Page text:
Five: Have gracious conviction. If you think you have very complicated issues that many godly Christians disagree on totally mapped out with absolute certainty (coming down on either side, mind you), then that’s just arrogance. State your opinion, back it up, be persuasive…but acknowledge that there’s another side, and that the other side has some persuasive things to say too.

Six: Don’t reverse judge. Seriously, this is a thing. If someone states the opposite opinion from you, you’re going to feel threatened and assume that they’ll judge you if they know what you think, especially if you feel like your opinion is in the minority. Before you start throwing labels at people like “narrow-minded” or “judgmental,” remember that you’re the one raising the stakes here. By reacting defensively, you’re making the other person feel guilty for a reaction he might not be having. Trust me. I’ve felt reverse judged before, and it makes me afraid to state my opinion (ironically, the very fear reverse-judgers are accusing me of cultivating in others). It’s kind of silly and circular and doesn’t contribute to honest, open conversations. Mostly it just works well for arguments.

Seven: Remember that you’re representing Christ to the world. That’s a big deal. When it comes to gay rights, one side might think they’re representing God’s justice, and another thinks they’re representing God’s mercy. But maybe what the world sees is more the presentation of the stance—the way Christians treat gay people, the tone of the conversations they have, the way they use the Bible to come to their conclusions. From that, they could either conclude “God is soft on sin, God wildly overgeneralizes, God hates gays, and God gets into pointless arguments” or “God wants us to use reason, God cares about truth, God loves people, and God has something to say about what’s going on in the world.” And they could get all of those perspectives from either viewpoint, presented in either the right or wrong way. I’m not saying that your actual opinion on this issue or any other isn’t important. But I do think the world is watching our actions as well.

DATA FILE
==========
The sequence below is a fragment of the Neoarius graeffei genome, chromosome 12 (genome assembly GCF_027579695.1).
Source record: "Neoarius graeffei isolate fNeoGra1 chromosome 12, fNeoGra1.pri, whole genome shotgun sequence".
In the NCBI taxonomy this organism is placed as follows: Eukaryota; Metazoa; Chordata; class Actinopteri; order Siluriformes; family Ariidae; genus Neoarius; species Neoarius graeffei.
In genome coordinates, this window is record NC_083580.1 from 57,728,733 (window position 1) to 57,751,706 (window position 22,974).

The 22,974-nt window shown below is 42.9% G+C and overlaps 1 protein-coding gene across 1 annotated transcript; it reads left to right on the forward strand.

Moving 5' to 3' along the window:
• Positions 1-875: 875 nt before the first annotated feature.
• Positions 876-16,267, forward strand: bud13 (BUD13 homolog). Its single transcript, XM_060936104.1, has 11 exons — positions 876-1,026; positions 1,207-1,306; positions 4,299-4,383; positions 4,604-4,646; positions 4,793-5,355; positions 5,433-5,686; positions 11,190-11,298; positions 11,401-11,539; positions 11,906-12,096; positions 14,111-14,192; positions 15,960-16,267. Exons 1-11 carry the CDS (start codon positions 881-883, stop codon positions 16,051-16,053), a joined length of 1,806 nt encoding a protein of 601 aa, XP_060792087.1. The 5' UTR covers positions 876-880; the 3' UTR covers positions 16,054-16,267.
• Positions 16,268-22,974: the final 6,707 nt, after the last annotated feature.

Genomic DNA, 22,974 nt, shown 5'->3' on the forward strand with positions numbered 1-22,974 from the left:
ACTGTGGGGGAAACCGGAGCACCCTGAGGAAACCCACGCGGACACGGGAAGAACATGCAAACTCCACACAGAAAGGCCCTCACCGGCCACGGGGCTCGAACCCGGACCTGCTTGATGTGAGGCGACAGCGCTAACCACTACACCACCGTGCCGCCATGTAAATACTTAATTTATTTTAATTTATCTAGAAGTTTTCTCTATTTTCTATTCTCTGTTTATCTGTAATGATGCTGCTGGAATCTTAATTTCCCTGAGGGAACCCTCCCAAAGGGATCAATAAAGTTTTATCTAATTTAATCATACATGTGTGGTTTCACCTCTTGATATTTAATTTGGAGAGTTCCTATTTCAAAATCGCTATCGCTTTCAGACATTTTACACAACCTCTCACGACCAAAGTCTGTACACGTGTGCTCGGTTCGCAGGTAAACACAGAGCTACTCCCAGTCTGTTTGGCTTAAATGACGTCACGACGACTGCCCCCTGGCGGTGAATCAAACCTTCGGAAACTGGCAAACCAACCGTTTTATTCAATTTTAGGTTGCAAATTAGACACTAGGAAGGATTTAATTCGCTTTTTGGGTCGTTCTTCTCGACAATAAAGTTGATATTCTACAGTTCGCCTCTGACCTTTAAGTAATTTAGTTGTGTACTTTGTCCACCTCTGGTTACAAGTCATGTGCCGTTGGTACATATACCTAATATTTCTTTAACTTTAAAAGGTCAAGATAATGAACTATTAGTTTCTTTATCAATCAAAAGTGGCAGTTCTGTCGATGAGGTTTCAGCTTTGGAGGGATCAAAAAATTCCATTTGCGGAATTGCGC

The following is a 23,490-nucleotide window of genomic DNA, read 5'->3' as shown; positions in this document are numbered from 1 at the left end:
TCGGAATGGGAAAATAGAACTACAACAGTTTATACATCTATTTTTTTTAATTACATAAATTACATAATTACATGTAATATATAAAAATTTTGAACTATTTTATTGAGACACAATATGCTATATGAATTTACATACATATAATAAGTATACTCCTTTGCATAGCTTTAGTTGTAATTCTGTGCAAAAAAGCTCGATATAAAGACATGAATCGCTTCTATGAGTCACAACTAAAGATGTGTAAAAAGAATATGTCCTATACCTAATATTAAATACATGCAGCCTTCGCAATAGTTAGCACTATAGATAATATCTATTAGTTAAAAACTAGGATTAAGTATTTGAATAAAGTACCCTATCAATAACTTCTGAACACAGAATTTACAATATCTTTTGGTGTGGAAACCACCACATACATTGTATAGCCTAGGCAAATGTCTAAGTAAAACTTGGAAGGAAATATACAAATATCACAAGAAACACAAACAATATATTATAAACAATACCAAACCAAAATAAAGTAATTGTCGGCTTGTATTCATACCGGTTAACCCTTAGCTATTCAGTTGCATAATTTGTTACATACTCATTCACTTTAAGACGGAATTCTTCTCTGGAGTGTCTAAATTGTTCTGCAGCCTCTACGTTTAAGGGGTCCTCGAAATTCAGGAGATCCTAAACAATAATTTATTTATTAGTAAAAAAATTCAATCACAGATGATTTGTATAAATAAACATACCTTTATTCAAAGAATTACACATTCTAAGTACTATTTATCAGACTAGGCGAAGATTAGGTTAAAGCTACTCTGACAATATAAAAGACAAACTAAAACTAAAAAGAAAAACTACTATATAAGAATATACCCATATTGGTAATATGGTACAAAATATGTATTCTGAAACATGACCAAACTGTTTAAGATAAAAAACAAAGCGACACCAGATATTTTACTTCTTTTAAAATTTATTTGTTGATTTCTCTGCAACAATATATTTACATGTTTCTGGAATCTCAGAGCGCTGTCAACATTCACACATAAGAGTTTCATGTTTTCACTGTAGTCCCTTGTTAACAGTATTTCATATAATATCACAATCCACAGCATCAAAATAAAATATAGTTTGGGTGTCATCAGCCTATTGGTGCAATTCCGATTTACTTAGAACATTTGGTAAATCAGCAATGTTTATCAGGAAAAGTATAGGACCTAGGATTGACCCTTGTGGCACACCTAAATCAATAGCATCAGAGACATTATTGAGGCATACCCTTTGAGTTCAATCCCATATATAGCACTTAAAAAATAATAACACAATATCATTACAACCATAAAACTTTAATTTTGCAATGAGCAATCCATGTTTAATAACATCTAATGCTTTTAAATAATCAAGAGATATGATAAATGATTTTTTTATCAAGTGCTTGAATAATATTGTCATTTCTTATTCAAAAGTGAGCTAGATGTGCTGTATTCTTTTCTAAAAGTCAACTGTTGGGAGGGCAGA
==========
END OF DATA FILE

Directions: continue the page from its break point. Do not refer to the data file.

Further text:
That’s it. I’m done. Phew. That was about as political as I ever want to get.

Want to know what I think about gay marriage itself? Ask me. I’ll explain. It’s a good deal more complicated than I could write in a blog post.

Take these suggestions for what they’re worth. Bring them to Facebook, to workplace discussions, to the way you think and speak and treat others.

Seriously, have those conversations. Think about things. Love people. As the Church, we may get things wrong or make mistakes. But these things matter, and it’s worth the risk.

1 comment:

  1. Incredibly well stated Amy. Said with wisdom greater than most twice your age.
    And I love how strong your voice in is this. It is so evident that you were created to be a writer. :) Love you!